Yes, impressions. Not the review.
We decided to hold off on our formal review until we can play the Playstation 3 game online under more typical conditions. Instead I've written up some of my initial thoughts from playing through the entire single-player campaign on the average difficulty setting.
It's easy when playing a game in an over-saturated genre, like first-person shooters, to judge the title not by what it is, but by what it isn't. Games like Halo 3 and Gears of War 2 both suffer from that same problem.
What do these games do that no others before it have? What do they deliver to gamers that is unique to the genre? On their surface, nothing.
Killzone 2 also brings nothing new to first-person shooters. Instead of providing gimmicks to try and separate itself from the pack, the game wades into the thick of things and proves that you don't have to be unique to deliver an engaging experience.
There are certainly differences in Killzone 2.
The graphics, while a bit too clean for my liking, still capture the pivotal moments of the game with an almost cinematic flair. Details make the game pop. Like when you're ducked behind a concrete barrier and a chunk of cement blows off next to your head from a near-miss round. Or one of your rockets glance off a railing and instead of exploding, spiral out of control and off into the sky.
I'm still debating whether the artificial intelligence that controls your squad mates, and the Helghast you take on, is very good or sketchy.
Typically, I found the Helghast surprisingly realistic. They try to out-manoeuvre you, even calling out to one another in battle. Enemies scramble away from you when you pop around the corner, or quickly try to slice you with a knife. When a grenade hits nearby, they fall to the ground temporarily stunned, but then slowly climb to their feet to take you on again.
But at other times I found enemies standing nearby seemingly oblivious to my proximity. Maybe I'm over thinking it, making excuses for bad AI, but it was almost as if that in the heat of battle this one didn't see me run behind him or that one didn't notice me round a corner. The thing is, the graphics, the responsiveness, the seeming humanity of these digital automatons make it easier for you to forgive the occasional tactical stupidity.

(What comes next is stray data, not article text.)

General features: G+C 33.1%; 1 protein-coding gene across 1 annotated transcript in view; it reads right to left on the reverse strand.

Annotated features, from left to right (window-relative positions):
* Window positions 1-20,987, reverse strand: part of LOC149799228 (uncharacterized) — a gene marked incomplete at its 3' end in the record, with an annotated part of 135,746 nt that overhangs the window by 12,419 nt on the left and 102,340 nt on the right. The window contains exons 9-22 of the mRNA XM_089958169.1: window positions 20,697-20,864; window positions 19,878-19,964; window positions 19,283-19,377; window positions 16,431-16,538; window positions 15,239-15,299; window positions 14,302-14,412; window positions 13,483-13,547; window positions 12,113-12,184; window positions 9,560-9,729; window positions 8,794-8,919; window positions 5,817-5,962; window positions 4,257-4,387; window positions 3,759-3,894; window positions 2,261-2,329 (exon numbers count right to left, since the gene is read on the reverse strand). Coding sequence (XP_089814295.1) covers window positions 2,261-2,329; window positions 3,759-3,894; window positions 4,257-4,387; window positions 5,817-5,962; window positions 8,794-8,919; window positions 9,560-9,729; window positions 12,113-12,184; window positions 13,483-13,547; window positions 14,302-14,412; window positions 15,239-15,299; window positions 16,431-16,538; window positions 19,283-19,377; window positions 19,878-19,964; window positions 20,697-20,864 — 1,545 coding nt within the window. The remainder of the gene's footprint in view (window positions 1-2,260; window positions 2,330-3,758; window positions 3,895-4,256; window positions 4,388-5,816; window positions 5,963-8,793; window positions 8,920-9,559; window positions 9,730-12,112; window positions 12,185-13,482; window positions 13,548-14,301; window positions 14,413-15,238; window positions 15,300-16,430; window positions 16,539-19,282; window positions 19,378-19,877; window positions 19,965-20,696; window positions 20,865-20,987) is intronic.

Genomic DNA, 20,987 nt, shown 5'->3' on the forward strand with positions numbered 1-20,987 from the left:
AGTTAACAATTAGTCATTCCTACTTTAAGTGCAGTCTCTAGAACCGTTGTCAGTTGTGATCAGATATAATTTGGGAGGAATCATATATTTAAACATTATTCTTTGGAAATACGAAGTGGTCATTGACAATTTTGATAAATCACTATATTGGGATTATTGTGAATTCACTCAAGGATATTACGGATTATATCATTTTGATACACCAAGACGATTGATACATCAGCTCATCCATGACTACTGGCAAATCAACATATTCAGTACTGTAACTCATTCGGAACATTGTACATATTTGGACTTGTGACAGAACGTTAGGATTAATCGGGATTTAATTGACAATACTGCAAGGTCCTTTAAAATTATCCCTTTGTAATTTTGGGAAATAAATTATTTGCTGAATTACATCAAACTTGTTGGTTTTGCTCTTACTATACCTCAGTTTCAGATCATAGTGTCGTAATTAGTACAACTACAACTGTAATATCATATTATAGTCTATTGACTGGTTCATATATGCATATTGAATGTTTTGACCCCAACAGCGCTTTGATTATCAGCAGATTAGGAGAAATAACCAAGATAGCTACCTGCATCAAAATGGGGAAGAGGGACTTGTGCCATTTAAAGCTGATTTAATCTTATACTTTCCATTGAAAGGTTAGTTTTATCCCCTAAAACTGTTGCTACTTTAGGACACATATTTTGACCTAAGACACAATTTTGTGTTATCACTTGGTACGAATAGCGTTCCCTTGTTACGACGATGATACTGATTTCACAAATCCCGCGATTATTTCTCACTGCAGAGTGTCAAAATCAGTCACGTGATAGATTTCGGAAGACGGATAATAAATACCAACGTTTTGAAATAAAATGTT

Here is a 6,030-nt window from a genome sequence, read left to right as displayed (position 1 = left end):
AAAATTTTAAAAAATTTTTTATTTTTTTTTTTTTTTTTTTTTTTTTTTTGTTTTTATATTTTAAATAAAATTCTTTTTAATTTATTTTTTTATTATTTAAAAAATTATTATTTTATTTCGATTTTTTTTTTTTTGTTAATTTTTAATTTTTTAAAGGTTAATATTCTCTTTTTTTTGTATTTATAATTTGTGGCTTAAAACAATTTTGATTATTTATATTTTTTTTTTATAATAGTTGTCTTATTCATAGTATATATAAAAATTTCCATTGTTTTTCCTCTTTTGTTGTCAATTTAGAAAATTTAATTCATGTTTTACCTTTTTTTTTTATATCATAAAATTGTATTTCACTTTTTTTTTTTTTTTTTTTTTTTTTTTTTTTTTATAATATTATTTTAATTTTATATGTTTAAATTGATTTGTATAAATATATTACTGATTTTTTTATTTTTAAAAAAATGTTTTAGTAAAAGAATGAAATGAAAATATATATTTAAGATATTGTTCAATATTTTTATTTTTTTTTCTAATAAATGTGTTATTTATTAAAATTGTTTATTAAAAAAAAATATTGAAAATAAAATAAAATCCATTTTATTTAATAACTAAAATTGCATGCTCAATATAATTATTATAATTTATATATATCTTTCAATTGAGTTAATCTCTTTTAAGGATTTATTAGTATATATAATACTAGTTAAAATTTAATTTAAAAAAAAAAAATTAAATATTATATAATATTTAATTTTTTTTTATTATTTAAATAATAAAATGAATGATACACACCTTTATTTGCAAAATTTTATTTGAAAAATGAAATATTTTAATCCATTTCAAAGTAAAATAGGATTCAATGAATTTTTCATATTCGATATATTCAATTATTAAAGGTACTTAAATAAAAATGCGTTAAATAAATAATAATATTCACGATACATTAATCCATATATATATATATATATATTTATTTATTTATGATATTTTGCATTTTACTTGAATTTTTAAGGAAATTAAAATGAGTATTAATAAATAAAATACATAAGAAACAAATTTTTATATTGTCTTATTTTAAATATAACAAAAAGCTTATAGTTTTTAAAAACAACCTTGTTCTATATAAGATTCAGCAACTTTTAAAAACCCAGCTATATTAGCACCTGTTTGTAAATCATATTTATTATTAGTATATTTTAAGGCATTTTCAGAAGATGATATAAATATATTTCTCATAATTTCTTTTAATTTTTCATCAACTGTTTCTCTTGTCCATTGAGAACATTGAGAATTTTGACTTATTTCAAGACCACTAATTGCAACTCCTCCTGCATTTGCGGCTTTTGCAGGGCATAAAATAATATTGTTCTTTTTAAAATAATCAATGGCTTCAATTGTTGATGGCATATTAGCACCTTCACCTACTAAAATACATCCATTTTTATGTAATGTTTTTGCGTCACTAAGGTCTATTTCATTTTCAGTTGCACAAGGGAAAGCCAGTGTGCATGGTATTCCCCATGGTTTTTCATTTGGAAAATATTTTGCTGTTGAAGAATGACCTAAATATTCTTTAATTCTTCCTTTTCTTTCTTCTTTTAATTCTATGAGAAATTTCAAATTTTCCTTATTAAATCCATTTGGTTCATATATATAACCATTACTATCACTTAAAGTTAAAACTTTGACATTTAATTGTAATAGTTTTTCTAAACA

The story? The story is light, but not so light as to be distracting. There are no love interests. No hidden sub-plot. But in real war there rarely is. So I can overlook that. And what the game seems to be saying about modern warfare, about the complexity of morality in a fight, is grist for thought. I'd even argue that Killzone 2 drew some of its deeper, more subtle meaning from what's currently going on in our world.
The experience of playing Killzone 2 ping-pongs between the ordinary and the sublime. There were moments when I paused in mid-play to take in what was happening around me. I wasn't just playing out a pre-determined role, triggering events by pushing forward, I was engrossed in a battle. Bullets zipping by. Friends and foe falling on either side. The intensity, the mayhem of war, perfectly captured.
It is at those moments that Killzone 2 is fully realised, when it delivers not a single-player experience, but an experience that despite it's solitary nature, makes you are part of something larger. You aren't the hero in this game, you're one of the grunts and it's just as likely that any one of you will die.
Killzone 2 is a tightly-paced shooter that walks gamers through an eclectic mix of levels in an experience that comes in at just under 8 hours. But it's also another one of those games that, because of its relatively short length and its perfect pacing, can feel more like a movie or a book than a game.
That's one of the funny things about video games. Despite their increased level of interactivity, many of them fail to be as immersive as a good read or a fun movie. But Killzone 2 dances on that line between disposable entertainment and time well spent.
Look for our full review later this month.